Jim Harbaugh is gone. Greg Roman is gone. Frank Gore and Mike Iupati are gone, per Chris Wesseling of NFL.com and Kent Somers of The Arizona Republic, and Michael Crabtree has one foot out the door. If a report by KBME SportsTalk 790's Jayson Braddock is accurate, even Colin Kaepernick may not be long for the Bay Area.
Together with the surprise retirements of Patrick Willis and Justin Smith, San Francisco 49ers fans have been trapped in terrifying limbo. Who'll be starring for their team in 2015? Is an offense that finished 25th in the league in scoring about to get significantly worse?
Will any difference-makers take the Levi's Stadium field in in red and gold this fall?
On the first day of NFL free agency Tuesday, they got an answer: Yes. Speedy receiver Torrey Smith, long of the Baltimore Ravens, signed a five-year, $40 million deal with $22 million guaranteed with the 49ers, per ESPN's Adam Schefter. Smith, 49ers fans haven't forgotten, worked together with current 49ers receiver Anquan Boldin in Baltimore—and helped send the 49ers home from Super Bowl XLVII empty-handed.
The 6'0", 205-pound Smith adds a vertical dimension to the 49ers offense that was desperately missing in 2014. Besides being able to run under Kaepernick's strong-armed passes and scare opposing defensive coordinators into accounting for his speed, Smith's a more complete receiver than the 49ers' recent one-trick ponies (See; Ginn Jr., Ted).
Will the acquisition of Smith offset the massive veteran losses the 49ers have already suffered, and may yet suffer?
That's to be determined. But 49ers fans, for the first time since everything started falling apart, have a rock to cling to. Owner Jed York and general manager Trent Baalke have gone out and made a serious commitment to a serious talent; they may have also given fans a glimpse into the 49ers' offensive future.
|Torrey Smith Career Rate Stats|
|Pro Football Reference|
Smith's ability as a deep threat is clear from his production over his first four seasons in the NFL. He hauled in a whopping average of 16.9 yards across his 213 catches. Per Pro Football Reference, Smith is one of just seven receivers to catch 100 passes over the last four years and average more than 16 yards per catch.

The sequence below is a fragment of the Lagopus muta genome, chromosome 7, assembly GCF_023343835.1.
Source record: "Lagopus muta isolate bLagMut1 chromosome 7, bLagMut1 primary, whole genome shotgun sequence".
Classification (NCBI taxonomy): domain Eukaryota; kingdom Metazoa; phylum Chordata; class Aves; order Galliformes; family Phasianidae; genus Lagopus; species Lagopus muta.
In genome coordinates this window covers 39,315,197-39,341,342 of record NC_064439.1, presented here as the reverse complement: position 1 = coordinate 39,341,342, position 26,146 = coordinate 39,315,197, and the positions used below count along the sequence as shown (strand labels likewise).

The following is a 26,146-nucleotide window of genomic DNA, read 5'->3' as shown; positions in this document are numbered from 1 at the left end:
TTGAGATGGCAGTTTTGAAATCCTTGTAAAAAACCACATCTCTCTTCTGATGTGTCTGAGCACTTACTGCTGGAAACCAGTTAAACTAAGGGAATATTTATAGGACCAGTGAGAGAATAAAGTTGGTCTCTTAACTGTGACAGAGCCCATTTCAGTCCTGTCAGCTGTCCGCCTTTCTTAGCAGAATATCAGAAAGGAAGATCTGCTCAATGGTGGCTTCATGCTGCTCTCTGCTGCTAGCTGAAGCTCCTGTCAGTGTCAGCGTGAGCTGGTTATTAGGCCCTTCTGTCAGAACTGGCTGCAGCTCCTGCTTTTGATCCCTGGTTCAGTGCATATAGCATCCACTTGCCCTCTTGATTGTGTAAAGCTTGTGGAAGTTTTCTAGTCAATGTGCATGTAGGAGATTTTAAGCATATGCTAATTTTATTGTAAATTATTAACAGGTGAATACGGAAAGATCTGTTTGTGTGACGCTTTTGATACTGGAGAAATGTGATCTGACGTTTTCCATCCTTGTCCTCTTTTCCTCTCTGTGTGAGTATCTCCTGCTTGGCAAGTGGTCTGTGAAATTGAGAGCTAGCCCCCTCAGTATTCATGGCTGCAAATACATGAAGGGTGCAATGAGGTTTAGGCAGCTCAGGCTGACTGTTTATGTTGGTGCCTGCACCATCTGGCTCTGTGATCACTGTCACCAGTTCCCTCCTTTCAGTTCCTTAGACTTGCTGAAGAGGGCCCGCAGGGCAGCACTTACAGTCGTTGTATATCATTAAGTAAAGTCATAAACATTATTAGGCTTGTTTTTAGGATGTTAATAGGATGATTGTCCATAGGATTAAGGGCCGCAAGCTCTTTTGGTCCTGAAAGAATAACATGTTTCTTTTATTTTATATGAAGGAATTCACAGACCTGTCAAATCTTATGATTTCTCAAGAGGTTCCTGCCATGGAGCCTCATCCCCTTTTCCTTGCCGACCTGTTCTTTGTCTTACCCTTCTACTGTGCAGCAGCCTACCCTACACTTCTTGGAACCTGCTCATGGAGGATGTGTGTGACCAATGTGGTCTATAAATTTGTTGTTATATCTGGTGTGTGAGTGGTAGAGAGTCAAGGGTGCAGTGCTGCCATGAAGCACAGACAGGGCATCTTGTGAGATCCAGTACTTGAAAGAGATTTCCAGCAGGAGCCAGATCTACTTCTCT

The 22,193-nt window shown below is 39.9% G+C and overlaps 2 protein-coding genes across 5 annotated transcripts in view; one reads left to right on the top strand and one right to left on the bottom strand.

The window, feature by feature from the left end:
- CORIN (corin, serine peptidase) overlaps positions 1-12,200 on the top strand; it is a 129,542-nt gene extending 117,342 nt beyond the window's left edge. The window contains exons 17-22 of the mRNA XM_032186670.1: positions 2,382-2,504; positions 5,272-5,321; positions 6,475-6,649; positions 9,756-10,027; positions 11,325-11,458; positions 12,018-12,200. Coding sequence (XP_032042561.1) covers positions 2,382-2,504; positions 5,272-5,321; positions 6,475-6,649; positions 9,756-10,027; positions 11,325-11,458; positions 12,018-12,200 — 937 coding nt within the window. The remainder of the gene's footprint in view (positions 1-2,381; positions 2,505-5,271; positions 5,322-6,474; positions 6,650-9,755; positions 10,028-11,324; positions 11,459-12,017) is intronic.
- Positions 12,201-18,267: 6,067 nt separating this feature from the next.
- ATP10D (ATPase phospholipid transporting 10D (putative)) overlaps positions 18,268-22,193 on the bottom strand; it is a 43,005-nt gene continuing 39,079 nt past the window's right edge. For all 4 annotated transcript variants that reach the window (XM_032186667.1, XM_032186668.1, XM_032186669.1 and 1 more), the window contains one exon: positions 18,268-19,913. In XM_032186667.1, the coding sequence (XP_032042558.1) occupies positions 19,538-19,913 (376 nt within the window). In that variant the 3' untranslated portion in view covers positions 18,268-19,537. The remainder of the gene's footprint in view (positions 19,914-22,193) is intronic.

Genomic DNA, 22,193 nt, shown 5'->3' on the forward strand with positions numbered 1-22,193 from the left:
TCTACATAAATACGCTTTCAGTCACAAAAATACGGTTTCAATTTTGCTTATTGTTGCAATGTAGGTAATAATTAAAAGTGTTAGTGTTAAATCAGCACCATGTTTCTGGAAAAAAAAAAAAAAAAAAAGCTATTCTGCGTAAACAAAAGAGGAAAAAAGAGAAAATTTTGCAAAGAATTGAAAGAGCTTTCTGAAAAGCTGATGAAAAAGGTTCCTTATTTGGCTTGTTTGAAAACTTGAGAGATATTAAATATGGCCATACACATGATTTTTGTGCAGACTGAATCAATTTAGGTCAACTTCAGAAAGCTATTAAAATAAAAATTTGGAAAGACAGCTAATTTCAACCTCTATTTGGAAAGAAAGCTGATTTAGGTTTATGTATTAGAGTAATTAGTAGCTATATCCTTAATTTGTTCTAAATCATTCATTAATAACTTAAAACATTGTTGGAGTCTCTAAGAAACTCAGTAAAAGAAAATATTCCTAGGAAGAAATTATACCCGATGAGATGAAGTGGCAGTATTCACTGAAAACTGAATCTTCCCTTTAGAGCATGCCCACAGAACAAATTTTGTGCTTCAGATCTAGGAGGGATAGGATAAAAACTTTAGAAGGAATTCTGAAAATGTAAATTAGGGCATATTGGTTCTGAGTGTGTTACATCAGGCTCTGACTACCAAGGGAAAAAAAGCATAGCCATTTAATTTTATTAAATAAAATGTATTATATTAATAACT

Despite these explosive numbers, Smith hasn't been a Pro Bowl-level all-around threat. He's averaged just 3.3 receptions a game throughout his career, and for all the long bombs, he's usually been good for only a handful of touchdowns a season.
In 2013, his most productive year, the Ravens targeted Smith 137 times, and he caught 65 passes for 1,128 yards.
The 2014 season was a little different. Under offensive coordinator Gary Kubiak, Smith took on a more complete role. Despite a career low in targets per game, Smith posted a career-best catch rate and by far his best touchdown total.
Even though 2014 featured Smith running shorter routes and doing much more red-zone work, his deep-target rate of 23.6 percent, per Pro Football Focus, greatly outstripped both Boldin's (9.9 percent) and Crabtree's (15.7 percent).
Hands are Smith's biggest problem; even with a career-best year catching the football, he finished 49th of 50 qualifying receivers in Pro Football Focus' Drop Rate statistics. His ability to get open on deep and intermediate routes is unquestioned; whether he can continue to improve his hands isn't.
Of course, the 26-year-old is far from a finished product.
As Smith wrote on his personal blog, he "literally dreamed" of playing for the Ravens after attending college at Maryland. Despite winning "the ultimate prize," a Super Bowl championship, Smith dealt with a lot of coaching turnover, playing under three different offensive coordinators in four years. Smith wished, he wrote, he'd gotten a chance to work with his 2014 receivers coach, Bobby Engram, for more than one season.
In Ronald Curry, the 49ers also have a younger, former NFL wide receiver coaching their wideouts. Though Curry's one of the few holdovers from the Harbaugh regime, head coach Jim Tomsula and the 49ers denied the Buffalo Bills the chance to interview him this offseason, per CSN Bay Area's Matt Maiocco.
If Curry can help Smith work on his receiving craft and offensive coordinator Geep Chryst can rebuild Kaepernick's game, the potential is there for these two young players to put up pinball numbers.
It's important for 49ers fans (and the rest of the NFC West) to remember: Smith's acquisition is the first step of the offensive rebuild, not the last.
Step one is addressing the quarterback position. If, as Baalke told Maiocco, Kaepernick "is [their] quarterback," Chryst has to craft a system and approach that gets the best out of the spectacularly talented signal-caller.
Step two is fixing the run game. Right tackle was a huge problem for the 49ers last season, and the left guard, Iupati, has signed with the Arizona Cardinals. Sophomore center Marcus Martin will need to take a big step forward after his injury-marred rookie year, and so will tailback Carlos Hyde.
Even with all of that, the shocking regression of 31-year-old tight end Vernon Davis left the 49ers, for the first time since he was drafted No. 6 overall in 2006, without a deep threat at the position, further hamstringing their downfield attack.
To ensure Kaepernick doesn't spend all of 2015 throwing sideways, as he did in 2014, the 49ers must look hard at adding more deep threats—whether that means adding a free-agent tight end, dipping into this year's talented receiver draft class, or both.
Smith's addition, though, is a great first step; with Dez Bryant off the market, the 49ers couldn't have found a more explosive receiver. Better yet, shelling out big money for the best available player at a position of need is a comforting sign to 49ers fans everywhere that Baalke and the rest of the front office aren't just tearing down the old, winning roster—they're building a new one.